Carolina Girl Genealogy

Researching My Southern Roots

"Who are their People? My grandmother used to ask me this whenever we discussed anyone. She wanted to know family connections.
Like her I want to know "My People". This blog is about that discovery.

Tuesday, September 1, 2015

52 Ancestsors Week 35: School Days~A Mother, Sisters and Friends




  School Days is the topic of week 35 for Amy Johnson Crow's 52 Ancestors in 52 Weeks 2015 Edition.

   One of the first pictures found when beginning my family history journey was of my maternal Great Grandmother, Loretta "Etta"(McManus) Daughrity.  It looks as though she may be at a table with a book.  Perhaps a school picture?

Loretta "Etta" (McManus) Daughrity
(1894-1936)
About 1898

 Etta graduated from St. Joseph's Academy in Sumter, South Carolina about 1912.

Loretta "Etta" (McManus) Daughrity
(1894-1936)
Graduation Picture

 Etta married Manning David Daughrity, Jr. on 13 October 1912.  Four of their five daughters had pictures made in about 1925. It is not clear whether these are school pictures, but they were definitely school aged.


Mildred Chrystanella (Daughrity) Jolly Finfrock
(1914-2006)
Frances Elizabeth (Daughrity) Hicks
 (1916-1989)

Lila Lorine (Daughrity) Robinson
 (1918-1951)

Loretta Geraldine (Daughrity) Dennis (1919-1959)

   

Daughter number five, my Grandmother Azile Juanita (Daughrity) Roberts Sullivan (1921-2009) was not among these pictures. Most likely because she was not school aged at the time.
 A picture was taken when she graduated from Sumter High School, Sumter, South Carolina in 1939.

Azile Juanita (Daughrity) Roberts Sullivan
(1921-2009)
High School Graduation 

 Along with these pictures of the Daughrity sisters, are school pictures of friends. Unknown to me now but important enough for Grandmom to keep in her scrapbook.
   
Cleveland O.Wilson, 1930

Unknown from 1939
Unknown child from 1939


Unknown child from 1939
  

 A Mother, sisters, and friends. Precious memories of school days.

Are we kin? Please contact me. Together we can find our people.
Thanks so much for stopping by!




Blogger Tricks

Sunday, August 30, 2015

This Week On My Family History Calendar

Aug. 30-Sept. 5



Sept. 4~
 Philip Roberts, III (1798-1852), my 4th Great Grandfather died 163 years ago in Columbia, Richland, South Carolina. He is buried in St. Westbury High Hill Cemetery in Richland County.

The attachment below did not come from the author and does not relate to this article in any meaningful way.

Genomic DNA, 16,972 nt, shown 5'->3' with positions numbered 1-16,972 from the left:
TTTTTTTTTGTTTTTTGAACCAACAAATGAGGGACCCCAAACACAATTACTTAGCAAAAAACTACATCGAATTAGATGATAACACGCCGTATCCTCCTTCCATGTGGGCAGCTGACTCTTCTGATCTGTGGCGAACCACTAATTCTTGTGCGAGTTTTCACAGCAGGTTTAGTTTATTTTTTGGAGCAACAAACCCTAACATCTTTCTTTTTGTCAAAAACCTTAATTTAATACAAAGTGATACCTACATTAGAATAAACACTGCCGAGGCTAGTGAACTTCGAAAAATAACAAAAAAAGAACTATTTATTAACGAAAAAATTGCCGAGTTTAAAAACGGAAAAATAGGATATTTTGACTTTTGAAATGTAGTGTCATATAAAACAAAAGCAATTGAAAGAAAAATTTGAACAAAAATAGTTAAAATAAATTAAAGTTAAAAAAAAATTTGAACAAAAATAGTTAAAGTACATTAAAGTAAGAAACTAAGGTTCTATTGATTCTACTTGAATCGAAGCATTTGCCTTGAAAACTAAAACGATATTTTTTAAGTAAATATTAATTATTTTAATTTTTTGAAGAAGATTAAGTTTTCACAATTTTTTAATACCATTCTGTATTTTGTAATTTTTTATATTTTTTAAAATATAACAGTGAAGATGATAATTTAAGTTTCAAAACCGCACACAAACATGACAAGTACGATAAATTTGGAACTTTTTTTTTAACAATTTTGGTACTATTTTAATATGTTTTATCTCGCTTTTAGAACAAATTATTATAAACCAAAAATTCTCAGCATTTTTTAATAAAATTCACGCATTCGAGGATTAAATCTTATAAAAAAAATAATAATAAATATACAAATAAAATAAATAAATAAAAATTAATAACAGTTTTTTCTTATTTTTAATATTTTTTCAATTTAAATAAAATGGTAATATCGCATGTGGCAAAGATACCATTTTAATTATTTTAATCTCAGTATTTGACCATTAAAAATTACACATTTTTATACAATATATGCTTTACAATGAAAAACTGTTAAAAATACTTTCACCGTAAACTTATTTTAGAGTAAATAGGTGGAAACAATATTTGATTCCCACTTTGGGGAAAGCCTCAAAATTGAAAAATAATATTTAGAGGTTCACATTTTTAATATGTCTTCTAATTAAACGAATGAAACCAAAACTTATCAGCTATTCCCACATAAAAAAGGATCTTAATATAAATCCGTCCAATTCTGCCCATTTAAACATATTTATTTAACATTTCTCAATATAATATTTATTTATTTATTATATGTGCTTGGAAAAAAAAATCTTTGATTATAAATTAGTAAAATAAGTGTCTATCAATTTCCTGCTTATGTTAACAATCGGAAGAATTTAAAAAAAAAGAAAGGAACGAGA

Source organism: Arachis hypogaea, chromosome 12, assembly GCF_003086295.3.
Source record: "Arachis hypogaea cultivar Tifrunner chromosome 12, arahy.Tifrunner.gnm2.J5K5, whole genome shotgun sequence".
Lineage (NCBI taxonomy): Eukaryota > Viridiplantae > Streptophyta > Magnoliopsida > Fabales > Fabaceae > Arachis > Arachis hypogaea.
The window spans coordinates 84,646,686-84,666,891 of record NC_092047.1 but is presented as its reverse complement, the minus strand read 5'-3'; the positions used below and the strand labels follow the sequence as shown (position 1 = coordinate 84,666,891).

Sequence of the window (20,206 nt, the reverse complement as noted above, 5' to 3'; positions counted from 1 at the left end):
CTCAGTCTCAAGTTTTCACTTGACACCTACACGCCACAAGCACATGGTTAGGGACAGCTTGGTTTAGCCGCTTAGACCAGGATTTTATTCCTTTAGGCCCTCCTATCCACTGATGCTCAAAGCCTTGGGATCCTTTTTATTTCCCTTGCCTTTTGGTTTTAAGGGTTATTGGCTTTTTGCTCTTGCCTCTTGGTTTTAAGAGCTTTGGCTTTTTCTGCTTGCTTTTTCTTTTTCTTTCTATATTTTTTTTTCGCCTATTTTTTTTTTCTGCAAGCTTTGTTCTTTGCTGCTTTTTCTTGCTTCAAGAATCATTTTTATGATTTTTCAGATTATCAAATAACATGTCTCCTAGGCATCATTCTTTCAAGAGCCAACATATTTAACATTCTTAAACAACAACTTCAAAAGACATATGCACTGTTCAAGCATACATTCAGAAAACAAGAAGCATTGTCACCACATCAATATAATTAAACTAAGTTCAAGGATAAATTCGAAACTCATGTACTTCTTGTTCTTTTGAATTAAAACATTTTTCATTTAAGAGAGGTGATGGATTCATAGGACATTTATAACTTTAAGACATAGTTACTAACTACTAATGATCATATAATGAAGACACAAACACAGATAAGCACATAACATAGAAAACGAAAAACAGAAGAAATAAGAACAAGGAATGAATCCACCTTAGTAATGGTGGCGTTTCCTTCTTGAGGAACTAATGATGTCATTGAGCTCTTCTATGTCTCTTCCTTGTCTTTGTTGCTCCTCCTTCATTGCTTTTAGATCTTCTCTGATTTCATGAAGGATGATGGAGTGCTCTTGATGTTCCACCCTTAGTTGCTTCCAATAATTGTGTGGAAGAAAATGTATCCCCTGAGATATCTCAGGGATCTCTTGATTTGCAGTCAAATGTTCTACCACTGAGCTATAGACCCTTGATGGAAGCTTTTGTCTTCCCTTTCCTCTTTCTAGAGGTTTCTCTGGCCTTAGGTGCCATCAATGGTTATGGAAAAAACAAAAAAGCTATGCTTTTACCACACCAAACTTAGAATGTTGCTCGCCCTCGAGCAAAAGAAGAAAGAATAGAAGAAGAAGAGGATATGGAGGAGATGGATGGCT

Headstone of Philip Roberts
St. Westbury High Hill Cemetery
Richland County, South Carolina


Are we kin? Please contact me. Together we can find our people.
Thanks so much for stopping by!



Friday, August 28, 2015

52 Ancestors Week 34: Non-Pop Schedules~Picturing Their Lives

  


     Non-Population Schedules and what they can tell you about your ancestors is the topic for Week 34 of 52 Ancestors in 52 Weeks by Amy Johnson Crow.
  These special schedules were taken in addition to the regular federal or state census and were for specific purposes such as the 1890 Veteran's Census, Agricultural and Manufacturing Censuses. These were used by agencies for statistic purposes. For a genealogist, these unique snapshots of our ancestors lifestyles can help fill in details that we would otherwise not know.
  
   My paternal 3rd Great Grandfather, Benjamin Reese Gibson (1824-1907) was enumerated in two Agricultural and one Special Manufacturing Census.

1860  Paxville,Clarendon County, SC Agriculture Census
Benjamin Reese Gibson


 The 1860 Agricultural Census of Paxville, Clarendon County, SC shows that Benjamin Reese Gibson was the owner of a large piece of farm land. He owned 2, 500 acres-80 of which had been improved. He had $100 of farming machinery which he used to  grow wheat, Indian corn, rice, cotton, peas, beans and sweet potatoes. He also had an orchard and produced butter, clover seed and molasses. His farm animals included 3 horses, 7 milk and other cattle, and 20 swine.

1870 Manning, Clarendon County, SC Agricultural Census
Benjamin Reese Gibson

  Ten years later, after the Civil War, Benjamin reported the following to the census taker.  Although far less than before, he still had a large piece of land consisting of 175 acres of improved land with 525 acres of woods.
 The cash value of the farm was 2,800 with $50 in farm machinery. He had payed $250 in wages including board. His farm was producing Spring wheat, Indian corn, oats, rice, cotton, peas, beans, sweet potatoes and hay. His animals included 1 horse, 3 mules, 5 milk cows and 6 other cows. He also had 20 swine. Benjamin reported that he estimated the total worth of his farm production was $1,035.



1880 Sammy Swamp, Clarendon County, SC Manufacturers Census
Benjamin Reese Gibson
    
 A Special Schedule of Manufacturers was taken in 1880 and recorded Benjamin Reese Gibson as the owner of a Saw Mill in Sammy Swamp, Clarendon County, SC. The mill was run using the wood from his own land. Employees numbered 7-10 during the year. 
   One of those employees, Benjamin Thomas Thames (1854-1931) began work at the mill sometime after 1870. He met the owner's daughter, Margaret Francis Gibson (1854-1929), and were married about 1872. They were my Great Great Grandparents.
 
    Together, these special censuses help me to piece together the lives of my 3rd Great Grandfather and his family. Other records  indicated he farmed and owned a saw mill but the information on these records forms a picture of the properties. The types of crops, animals and size of the saw mill gives the imagination something to work with when trying to understand and connect with those of an earlier time.

 Have you checked the Non-Population Schedules for your family? 


Are we kin? Please contact me. Together we can find our people.
Thanks so much for stopping by!